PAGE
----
Carol McCusker for Lisa Robinson
|Lisa Robinson grew up in the heat of the south which is why the cold of the north has become her subject these last few years, specifically the transformative power of snowstorms. "Growing up in a place where the summers are long, I could only imagine a word that turned white," she writes. Now living in New York, as well as traveling to places that promise snow, she has created an elegant series of photographs titled SNOWBOUND that makes one feel anything but bound. On the contrary, their minimal subject matter, serene compositions, and reduced palette expand the senses.
What drew me to Robinson's photographs was my own experience of snowstorms, which first and foremost, force stillness. Daily Routines are disrupted. Street and air traffic cease; a quiet descends. By erasing familiar streets, sidewalks, and gardens, snowstorms create a palimpsest for us to decipher from our living room windows. The skeletal trees, the absence of people, and winter's destructive potential make it a season emblematic of death. Walking in the winter landscape can evoke contradictory feelings of dread and comfort. The cold emptiness terrifies; its still beauty soothes.
The 19th century romantic landscape painter, Caspar David Friedrich, once wrote, "an artist should paint not only what he sees before him, but also what he sees within him." In other words, art should render the world while also conveying a feeling about it. This is Robinson's mission. Venturing out alone with her camera and tripod, the photographer walks like an archaeologist, looking over the altered terrain for signs of former life. She hunts for shards of visual poetry that reassure or connote unease, taking pleasure in small things we generally look through or drive past.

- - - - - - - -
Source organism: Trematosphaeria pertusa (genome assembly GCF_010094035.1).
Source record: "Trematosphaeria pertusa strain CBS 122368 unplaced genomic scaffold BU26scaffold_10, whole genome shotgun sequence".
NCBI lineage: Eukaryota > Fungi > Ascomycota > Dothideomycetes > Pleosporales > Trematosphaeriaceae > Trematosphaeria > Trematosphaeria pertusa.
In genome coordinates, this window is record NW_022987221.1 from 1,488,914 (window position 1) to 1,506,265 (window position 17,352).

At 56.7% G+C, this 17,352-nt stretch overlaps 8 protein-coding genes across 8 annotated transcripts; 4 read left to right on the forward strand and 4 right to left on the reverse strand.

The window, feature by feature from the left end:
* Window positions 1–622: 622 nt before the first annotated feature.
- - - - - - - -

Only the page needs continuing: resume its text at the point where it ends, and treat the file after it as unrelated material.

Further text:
Robinson delivers what one hopes to see (but is harder to find these days) in an emerging photographer: knowledge of her medium, a rich and varied inner life, fearlessness in vision, and an in-depth study of her chosen subject so that something can be revealed. This is currently so out of fashion it seems radical. Robinson's photographs, when seen together, enfold the viewer in frozen tundra that is alive with metaphors that might be ironic or exultant but never disaffected. Winter as the season of death is not denied here — neither is the idea that renewed life is not far behind.
Museum of Photographic Arts